Before I ever went all-out on pencil integration, I went through this paperphilia stage where I believed that the medium was the answer. If I could get my hands on more pencils and better paper, I would have better pedagogy.
So, I'm standing in front of my SmartChart and flipping through the slides. If you've never used a Smart Chart, it's essentially an Edison projector that shines on huge chart paper, where I can write notes. So, I'm scribbling notes and flipping through slides. The students are nodding their heads and I'm offering a passionate lecture on Jacksonian Democracy and whether his human rights violations toward Native Americans nullifies his hero status. (Some teachers would allow the "other side" argument, but human rights violations probably don't need another side)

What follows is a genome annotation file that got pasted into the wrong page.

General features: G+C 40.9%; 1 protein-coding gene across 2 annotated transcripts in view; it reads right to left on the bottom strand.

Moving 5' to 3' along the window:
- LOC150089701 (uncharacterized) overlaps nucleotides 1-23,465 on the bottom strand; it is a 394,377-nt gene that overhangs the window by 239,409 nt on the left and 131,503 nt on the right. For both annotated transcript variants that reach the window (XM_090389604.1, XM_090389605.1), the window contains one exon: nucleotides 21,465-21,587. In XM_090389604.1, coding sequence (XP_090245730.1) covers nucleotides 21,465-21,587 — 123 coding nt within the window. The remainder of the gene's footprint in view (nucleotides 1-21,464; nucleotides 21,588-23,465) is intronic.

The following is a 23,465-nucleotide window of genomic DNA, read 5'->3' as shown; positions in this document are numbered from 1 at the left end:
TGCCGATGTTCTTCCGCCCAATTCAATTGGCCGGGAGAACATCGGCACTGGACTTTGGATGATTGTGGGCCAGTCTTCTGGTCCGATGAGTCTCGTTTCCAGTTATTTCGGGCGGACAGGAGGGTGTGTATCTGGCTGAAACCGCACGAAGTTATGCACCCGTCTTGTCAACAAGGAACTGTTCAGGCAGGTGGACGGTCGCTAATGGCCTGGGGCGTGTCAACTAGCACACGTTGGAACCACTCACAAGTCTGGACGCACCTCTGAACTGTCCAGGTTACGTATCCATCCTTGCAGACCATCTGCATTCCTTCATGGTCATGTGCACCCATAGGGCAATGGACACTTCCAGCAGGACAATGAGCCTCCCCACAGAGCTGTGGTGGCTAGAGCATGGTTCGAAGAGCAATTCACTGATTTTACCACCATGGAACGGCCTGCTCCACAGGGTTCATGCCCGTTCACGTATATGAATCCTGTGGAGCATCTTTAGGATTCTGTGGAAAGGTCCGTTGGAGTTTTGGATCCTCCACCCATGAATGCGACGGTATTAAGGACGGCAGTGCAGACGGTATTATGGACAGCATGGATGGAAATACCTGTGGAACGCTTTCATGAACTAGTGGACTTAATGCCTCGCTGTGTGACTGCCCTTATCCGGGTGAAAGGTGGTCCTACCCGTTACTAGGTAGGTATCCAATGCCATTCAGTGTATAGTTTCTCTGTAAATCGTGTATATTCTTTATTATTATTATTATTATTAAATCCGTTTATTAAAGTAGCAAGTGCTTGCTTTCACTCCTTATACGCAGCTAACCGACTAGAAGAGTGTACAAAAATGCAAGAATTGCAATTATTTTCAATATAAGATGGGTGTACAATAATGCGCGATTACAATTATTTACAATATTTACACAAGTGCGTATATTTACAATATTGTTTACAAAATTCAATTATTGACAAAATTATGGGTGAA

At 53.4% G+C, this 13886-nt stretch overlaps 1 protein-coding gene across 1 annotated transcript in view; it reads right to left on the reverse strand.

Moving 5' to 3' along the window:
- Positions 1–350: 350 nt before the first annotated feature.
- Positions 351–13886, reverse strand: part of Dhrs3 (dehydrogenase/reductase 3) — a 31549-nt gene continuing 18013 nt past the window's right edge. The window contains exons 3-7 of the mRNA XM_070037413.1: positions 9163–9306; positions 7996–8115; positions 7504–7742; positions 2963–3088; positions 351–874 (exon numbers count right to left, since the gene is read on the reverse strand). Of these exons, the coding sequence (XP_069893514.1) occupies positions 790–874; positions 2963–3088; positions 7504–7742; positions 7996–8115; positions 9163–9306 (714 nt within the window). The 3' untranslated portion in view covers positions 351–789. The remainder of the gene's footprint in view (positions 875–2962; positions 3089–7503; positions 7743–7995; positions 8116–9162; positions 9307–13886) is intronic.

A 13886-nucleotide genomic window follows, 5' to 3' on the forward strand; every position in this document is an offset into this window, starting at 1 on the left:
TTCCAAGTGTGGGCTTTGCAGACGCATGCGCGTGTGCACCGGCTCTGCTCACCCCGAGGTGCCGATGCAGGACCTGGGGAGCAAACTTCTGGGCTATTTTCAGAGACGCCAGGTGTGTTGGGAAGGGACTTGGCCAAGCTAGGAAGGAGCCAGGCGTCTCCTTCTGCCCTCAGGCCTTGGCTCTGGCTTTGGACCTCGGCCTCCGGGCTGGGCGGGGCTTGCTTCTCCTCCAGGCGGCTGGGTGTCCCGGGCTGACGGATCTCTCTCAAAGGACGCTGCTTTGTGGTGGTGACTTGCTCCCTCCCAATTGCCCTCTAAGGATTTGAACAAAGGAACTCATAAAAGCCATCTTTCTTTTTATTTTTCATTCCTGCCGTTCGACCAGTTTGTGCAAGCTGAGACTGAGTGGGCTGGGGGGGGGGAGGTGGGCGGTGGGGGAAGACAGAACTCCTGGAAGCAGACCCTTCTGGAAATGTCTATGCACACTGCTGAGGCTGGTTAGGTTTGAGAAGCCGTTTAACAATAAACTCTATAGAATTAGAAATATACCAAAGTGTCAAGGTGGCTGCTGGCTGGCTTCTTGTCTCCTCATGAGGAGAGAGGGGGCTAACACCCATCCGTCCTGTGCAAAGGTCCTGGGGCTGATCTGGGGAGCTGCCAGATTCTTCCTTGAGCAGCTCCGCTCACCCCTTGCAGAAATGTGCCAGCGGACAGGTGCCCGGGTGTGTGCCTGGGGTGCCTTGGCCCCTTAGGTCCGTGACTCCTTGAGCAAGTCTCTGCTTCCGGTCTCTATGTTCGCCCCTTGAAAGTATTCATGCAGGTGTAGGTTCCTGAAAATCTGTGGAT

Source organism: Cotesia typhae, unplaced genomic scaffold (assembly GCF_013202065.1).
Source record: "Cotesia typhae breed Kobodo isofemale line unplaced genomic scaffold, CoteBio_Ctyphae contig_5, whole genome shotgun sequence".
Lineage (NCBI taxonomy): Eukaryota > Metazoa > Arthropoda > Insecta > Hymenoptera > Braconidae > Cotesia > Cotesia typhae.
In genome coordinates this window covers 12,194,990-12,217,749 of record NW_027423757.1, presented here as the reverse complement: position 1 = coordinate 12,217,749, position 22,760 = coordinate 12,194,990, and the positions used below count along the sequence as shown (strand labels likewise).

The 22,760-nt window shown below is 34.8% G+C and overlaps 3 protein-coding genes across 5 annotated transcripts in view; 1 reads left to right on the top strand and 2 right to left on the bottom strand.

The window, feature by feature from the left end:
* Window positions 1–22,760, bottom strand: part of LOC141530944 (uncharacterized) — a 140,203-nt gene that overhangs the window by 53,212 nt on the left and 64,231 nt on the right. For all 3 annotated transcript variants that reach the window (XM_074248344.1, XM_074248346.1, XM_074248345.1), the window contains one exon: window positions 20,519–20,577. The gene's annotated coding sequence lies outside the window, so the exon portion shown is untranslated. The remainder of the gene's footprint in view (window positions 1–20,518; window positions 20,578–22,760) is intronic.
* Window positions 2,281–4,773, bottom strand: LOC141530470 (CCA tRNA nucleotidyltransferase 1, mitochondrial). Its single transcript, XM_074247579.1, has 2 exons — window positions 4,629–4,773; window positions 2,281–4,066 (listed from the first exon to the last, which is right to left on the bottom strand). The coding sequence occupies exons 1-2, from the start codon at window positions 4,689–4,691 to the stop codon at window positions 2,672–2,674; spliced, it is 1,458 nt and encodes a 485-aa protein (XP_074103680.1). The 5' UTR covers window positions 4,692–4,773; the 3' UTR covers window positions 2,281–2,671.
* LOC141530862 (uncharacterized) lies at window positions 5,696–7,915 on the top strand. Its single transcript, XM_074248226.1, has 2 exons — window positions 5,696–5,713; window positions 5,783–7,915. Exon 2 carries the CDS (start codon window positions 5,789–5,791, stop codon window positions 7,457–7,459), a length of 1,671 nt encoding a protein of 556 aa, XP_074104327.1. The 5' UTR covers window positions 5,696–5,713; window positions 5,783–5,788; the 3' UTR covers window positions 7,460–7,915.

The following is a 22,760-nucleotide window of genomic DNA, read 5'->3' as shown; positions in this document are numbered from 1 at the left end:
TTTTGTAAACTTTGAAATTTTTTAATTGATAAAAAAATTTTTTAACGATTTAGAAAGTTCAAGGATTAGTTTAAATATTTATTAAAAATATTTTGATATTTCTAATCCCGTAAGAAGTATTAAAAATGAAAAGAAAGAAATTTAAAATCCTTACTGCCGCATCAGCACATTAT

Mr. Brown stands up in the back for awhile and observes. It's his prep period and he's hiding from Gertrude the Language and Academic Achievement Cognitive Development Learning Specialist. When I pass out the paper and pencils, students begin scribbling their thoughts.
"What did you think?"
"I saw a lot of heads nod."
"Yeah, they seemed really into it."
"They were falling asleep, Tom."
"I knew it. I practically wrote a novel on some of the chart paper. I should have gone with the three by three rule and the slides could have had more . . . "
"No, that wasn't the problem. Your problem wasn't your paper but your pedagogy. You stood and lectured. You failed to interact. I've seen you lead discussions. Slides could have enhanced the discussion, but you allowed a projector and some ginormous paper replace you as the teacher."